Defence lawyers in the Maizegate case involving Democratic Progressive Party (DPP) vice- president George Chaponda and businessperson Rashid Tayub have expressed dismay at continued deferment of the court proceedings.
One of the lawyers, Jai Banda, expressed his discontent in an interview yesterday following an application for adjournment by the Anti-Corruption Bureau (ACB) who are seeking more time for thorough preparations.
Early last month, Zomba Magistrate’s Court set April 9 for both parties to make their oral submissions before the court makes its determination on whether Chaponda and Tayub have cases to answer.
However, the graft-busting body’s application for adjournment has infuriated the defence team, which feels the State is deliberately applying tricks to delay the proceedings.
“We were given a deadline by the court which we, as the defence, complied with so we are just disappointed because we were expecting that they [State] will also comply with what the court had said. The more the case delays, the more prejudice the accused suffer,” complained Banda.
He said since the case started, they have always indicated their eagerness for speedy trial, but the State has been trying hard to delay proceedings.
“Each time the State has been coming up with excuses. For example, they asked for the recusal of Blantyre chief resident magistrate Simeon Mdeza. After that was declined, they came up with an application to have the matter be transferred to the High Court, all those were efforts of trying to delay the case,” observed Banda.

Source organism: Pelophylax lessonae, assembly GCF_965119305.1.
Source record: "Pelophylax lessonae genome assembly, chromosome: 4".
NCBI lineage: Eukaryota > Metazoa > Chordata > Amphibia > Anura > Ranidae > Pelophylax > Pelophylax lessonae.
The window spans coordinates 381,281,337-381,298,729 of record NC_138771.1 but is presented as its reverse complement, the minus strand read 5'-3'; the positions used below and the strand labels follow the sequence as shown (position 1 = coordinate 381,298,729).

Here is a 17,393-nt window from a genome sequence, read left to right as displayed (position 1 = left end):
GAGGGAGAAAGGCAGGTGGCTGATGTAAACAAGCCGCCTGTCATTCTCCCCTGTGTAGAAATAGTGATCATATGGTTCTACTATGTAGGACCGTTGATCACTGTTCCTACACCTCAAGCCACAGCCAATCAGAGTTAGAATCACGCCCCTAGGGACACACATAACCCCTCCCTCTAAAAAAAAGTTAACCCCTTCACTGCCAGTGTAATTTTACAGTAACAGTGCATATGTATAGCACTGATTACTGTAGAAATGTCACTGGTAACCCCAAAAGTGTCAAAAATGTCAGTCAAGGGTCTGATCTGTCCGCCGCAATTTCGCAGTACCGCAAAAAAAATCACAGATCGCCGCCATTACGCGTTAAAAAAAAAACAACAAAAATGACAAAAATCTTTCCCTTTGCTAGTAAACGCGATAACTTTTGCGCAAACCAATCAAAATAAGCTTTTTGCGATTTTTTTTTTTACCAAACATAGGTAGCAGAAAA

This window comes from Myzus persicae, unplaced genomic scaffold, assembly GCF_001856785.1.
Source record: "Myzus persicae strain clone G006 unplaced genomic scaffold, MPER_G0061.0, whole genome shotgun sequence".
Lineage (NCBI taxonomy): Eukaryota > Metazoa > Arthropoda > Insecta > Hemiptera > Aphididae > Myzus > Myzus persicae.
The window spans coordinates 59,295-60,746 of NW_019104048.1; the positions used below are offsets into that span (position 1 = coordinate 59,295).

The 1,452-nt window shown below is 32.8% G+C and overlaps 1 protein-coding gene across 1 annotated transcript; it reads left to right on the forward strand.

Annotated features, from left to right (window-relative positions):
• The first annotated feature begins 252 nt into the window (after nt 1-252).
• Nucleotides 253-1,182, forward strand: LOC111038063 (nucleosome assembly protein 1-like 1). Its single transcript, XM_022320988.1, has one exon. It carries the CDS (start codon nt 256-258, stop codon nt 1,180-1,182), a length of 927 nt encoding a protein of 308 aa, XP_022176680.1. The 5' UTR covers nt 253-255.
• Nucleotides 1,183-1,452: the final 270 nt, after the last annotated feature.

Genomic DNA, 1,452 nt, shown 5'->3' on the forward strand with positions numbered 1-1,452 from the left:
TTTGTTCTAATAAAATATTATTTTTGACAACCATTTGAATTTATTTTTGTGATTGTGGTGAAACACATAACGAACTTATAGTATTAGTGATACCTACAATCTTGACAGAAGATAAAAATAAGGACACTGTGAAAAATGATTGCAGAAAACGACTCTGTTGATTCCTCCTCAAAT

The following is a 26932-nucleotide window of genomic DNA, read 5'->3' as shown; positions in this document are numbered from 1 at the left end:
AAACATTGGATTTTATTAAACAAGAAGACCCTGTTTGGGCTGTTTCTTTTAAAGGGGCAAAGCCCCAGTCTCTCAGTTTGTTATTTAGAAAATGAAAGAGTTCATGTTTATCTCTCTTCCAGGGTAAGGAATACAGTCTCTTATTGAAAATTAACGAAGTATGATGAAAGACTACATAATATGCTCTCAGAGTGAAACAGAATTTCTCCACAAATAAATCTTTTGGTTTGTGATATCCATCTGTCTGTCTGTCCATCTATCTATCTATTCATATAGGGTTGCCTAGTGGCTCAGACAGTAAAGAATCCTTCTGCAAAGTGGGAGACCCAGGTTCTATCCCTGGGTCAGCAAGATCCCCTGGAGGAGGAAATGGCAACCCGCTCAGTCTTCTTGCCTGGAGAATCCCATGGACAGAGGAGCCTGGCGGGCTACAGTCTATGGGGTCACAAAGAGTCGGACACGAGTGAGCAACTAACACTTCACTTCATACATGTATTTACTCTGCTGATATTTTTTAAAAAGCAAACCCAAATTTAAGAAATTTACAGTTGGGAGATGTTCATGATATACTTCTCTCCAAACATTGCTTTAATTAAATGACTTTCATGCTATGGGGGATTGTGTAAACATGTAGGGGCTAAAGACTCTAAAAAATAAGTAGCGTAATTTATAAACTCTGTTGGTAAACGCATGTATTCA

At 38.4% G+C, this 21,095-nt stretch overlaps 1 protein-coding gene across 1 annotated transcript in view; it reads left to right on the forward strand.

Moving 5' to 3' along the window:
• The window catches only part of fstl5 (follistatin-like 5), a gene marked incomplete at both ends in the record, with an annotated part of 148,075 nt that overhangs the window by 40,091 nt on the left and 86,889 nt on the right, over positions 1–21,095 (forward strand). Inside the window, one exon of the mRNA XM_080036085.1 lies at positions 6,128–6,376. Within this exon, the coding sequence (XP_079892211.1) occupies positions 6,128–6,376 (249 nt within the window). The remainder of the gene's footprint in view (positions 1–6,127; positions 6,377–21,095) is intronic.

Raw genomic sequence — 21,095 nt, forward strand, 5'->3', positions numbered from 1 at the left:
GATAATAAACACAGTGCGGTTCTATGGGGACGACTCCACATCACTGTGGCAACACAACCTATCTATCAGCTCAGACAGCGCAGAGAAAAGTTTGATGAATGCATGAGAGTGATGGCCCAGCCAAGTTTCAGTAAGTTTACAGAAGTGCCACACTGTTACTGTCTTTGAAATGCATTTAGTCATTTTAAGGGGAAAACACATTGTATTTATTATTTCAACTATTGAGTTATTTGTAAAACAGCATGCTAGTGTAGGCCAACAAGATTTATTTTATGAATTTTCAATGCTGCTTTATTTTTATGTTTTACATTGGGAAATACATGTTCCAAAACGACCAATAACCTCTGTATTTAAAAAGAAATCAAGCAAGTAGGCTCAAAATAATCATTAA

The counsel observed that Chaponda and Tayub would want to see the case concluded as quickly as possible because it was affecting them in various ways.
“The court case has an effect on businesses of both accused persons and as for Honourable Chaponda his political career is also impinged on,” he said.
While confirming requesting for an adjournment, State counsel Macmillan Chakhala said they were compelled to file the application because they wanted more time to respond to the first accused (Chaponda’s) written submissions of no case to answer.
“They served us late and we thought if the case would proceed we would not have enough time to respond so we asked the court for more time and it granted us an adjournment,” he said.
The court adjourned the proceedings to April 20 for both parties to make oral submissions. The bureau is expected to first respond in writing to the defence submissions.
Chaponda, who was fired from President Peter Mutharika’s Cabinet, is answering three charges, including giving false information to ACB, influencing a public officer to misuse his position and possession of foreign currency while Tayub has one charge of persuading a public officer to misuse his position.
They both deny the charges.